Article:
Roche was not the only manufacturer facing dosing dilemmas. Merck began testing indinavir (Crixivan) in February, 1993. After studies at gradually escalating doses, researchers hit on a dosage which, in 24-week studies, reduced some PWAs' viral loads by 99 percent.

Delaney says Merck, thinking they had "the cure," prematurely geared up for full-scale production. But continued studies found that viral loads soon began heading back up. "From the start they should have studied a wider range of doses," Delaney maintains. Instead, he argues, corporate officials and research planners spent nine to 12 precious months testing higher doses and sorting their options until finally launching full-scale production of the higher dosage in January 1995. After that, observes Averitt-Doherty, thriving on the drug since joining a trial 18 months ago after her CD4 cells nosedived, "Merck worked incredibly quickly, although still not fast enough for most of us."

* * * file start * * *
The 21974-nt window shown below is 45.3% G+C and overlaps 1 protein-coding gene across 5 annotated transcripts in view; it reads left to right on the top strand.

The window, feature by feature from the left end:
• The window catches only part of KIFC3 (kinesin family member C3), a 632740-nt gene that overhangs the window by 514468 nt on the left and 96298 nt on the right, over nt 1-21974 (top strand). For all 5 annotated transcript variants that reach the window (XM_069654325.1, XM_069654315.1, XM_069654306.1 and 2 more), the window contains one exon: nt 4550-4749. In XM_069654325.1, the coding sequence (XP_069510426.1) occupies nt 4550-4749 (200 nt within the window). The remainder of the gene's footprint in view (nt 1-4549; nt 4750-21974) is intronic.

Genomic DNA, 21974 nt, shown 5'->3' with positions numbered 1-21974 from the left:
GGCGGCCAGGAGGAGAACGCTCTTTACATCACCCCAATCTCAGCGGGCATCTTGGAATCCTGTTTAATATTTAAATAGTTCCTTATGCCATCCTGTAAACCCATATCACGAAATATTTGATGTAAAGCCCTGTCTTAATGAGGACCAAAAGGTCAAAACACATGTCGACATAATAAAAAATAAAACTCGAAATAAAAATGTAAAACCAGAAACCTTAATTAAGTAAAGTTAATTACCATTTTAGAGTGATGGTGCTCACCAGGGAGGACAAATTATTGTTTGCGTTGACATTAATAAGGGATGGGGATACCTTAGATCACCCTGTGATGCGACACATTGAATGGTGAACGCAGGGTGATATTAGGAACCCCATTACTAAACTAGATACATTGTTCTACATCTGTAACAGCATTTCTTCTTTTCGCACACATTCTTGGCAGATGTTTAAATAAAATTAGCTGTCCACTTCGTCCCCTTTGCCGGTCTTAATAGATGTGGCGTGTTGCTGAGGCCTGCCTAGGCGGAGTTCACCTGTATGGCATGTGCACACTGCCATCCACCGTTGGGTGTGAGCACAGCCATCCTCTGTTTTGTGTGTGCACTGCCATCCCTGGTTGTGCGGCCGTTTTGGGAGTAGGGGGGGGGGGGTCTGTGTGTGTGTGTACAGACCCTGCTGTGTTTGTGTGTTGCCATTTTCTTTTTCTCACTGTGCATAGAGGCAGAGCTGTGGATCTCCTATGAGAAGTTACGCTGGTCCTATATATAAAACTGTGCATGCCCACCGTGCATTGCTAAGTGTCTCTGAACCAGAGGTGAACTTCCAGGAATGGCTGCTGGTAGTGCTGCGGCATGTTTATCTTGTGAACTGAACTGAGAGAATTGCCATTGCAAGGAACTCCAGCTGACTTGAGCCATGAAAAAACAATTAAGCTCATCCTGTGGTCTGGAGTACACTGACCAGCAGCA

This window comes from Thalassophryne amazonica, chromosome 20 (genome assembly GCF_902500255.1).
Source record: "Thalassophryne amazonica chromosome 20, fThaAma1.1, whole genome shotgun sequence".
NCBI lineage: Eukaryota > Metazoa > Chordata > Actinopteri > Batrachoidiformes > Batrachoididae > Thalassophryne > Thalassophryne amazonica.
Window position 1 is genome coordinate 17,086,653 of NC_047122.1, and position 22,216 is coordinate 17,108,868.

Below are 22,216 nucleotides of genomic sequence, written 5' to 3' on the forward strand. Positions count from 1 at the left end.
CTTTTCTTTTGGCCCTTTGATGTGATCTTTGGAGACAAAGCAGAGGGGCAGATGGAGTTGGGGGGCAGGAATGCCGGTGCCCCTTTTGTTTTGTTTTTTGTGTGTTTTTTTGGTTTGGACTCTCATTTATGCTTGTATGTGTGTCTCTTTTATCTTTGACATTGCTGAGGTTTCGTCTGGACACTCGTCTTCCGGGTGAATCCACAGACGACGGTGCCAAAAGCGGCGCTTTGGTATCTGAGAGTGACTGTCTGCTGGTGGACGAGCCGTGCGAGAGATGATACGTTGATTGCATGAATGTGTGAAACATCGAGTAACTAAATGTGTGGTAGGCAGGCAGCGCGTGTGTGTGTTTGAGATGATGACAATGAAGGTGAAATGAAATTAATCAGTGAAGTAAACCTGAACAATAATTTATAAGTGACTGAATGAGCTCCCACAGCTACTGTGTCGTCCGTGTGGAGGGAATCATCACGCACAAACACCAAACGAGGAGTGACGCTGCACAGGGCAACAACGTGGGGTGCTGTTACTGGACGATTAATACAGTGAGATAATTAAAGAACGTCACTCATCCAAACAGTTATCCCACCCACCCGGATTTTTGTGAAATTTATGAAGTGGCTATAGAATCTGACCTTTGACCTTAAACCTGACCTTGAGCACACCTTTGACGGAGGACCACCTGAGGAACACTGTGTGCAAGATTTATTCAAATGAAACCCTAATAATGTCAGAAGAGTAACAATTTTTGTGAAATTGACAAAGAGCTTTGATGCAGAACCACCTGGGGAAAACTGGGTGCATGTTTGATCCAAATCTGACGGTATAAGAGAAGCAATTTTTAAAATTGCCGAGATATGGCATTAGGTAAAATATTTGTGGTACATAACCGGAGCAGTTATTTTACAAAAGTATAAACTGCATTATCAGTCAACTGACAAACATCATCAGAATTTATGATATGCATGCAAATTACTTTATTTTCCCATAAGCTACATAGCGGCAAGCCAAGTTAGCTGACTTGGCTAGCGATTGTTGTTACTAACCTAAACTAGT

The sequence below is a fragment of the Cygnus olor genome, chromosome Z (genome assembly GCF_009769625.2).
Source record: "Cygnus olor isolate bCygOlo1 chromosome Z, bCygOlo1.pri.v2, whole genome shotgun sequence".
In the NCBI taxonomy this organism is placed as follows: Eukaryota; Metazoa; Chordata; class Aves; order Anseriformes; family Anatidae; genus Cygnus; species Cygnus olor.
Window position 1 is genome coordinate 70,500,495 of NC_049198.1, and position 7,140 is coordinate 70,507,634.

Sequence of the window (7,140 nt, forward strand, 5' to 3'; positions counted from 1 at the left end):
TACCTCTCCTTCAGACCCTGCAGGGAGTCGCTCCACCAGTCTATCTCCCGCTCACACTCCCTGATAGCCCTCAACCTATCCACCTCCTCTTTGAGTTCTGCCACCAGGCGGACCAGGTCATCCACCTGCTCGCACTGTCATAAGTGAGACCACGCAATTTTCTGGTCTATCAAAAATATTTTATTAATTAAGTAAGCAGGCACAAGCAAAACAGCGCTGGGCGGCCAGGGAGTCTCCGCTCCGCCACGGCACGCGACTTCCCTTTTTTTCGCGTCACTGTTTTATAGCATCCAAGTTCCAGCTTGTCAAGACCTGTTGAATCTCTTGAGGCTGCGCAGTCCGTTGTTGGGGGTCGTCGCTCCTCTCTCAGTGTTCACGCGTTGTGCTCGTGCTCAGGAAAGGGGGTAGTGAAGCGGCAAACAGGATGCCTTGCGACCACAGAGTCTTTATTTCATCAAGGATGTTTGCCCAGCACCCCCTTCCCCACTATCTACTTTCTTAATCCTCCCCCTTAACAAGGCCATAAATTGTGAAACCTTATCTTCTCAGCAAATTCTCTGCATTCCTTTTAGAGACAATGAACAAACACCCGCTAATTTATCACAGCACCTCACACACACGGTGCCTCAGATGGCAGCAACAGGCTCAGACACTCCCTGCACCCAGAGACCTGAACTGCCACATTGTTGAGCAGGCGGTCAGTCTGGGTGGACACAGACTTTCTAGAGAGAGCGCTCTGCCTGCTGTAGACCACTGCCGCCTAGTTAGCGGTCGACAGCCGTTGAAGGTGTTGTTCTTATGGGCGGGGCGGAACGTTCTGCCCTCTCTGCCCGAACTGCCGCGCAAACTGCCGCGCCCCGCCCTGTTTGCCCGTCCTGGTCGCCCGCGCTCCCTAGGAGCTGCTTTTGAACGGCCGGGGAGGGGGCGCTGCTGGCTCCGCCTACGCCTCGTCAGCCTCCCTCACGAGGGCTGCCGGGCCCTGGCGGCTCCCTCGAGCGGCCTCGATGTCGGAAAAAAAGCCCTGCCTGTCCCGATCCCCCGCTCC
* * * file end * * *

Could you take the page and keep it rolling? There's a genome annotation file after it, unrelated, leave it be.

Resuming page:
By early 1995, Merck researchers found that indinavir as monotherapy generated cross-resistance to other protease inhibitors. But they really stirred up a hornet's nest by suggesting that saquinavir, when used first, might similarly cause cross-resistance. This sparked an all-out "he said-he said" war between spokesmen for the two corporate rivals.

Dr. Emilio Emini, director of antiviral research at Merck, says, "It is very possible that resistance to saquinavir could put you on the road to indinavir resistance. When starting with one drug and then switching to the other after resistance has already begun, the development of cross-resistance may be well underway." Roche's Salgo complains that Merck's theory has received much more attention than it deserves.

Who's right? Most experts at a drug resistance workshop two days before the FDA committee meeting agreed that both sides were guessing. "But we do know how to find out," James wrote in AIDS Treatment News. "There is widespread consensus that a small clinical trial, combined with proper laboratory studies, could within a few months answer the practical questions about using saquinavir. The issue now is whether these companies...can cooperate enough...to conduct the studies."

Yet in approving the drug, the FDA did not exercise its authority to require cross-resistance studies. Dr. Jeff Murray, the FDA official who reviewed the saquinavir application, says he was satisfied with Roche's promise to follow up. "In the meantime, Roche is required to mention the possibility of cross-resistance in the package insert [the tiny-print enclosure], but not in advertising, until data from clinical trials report otherwise."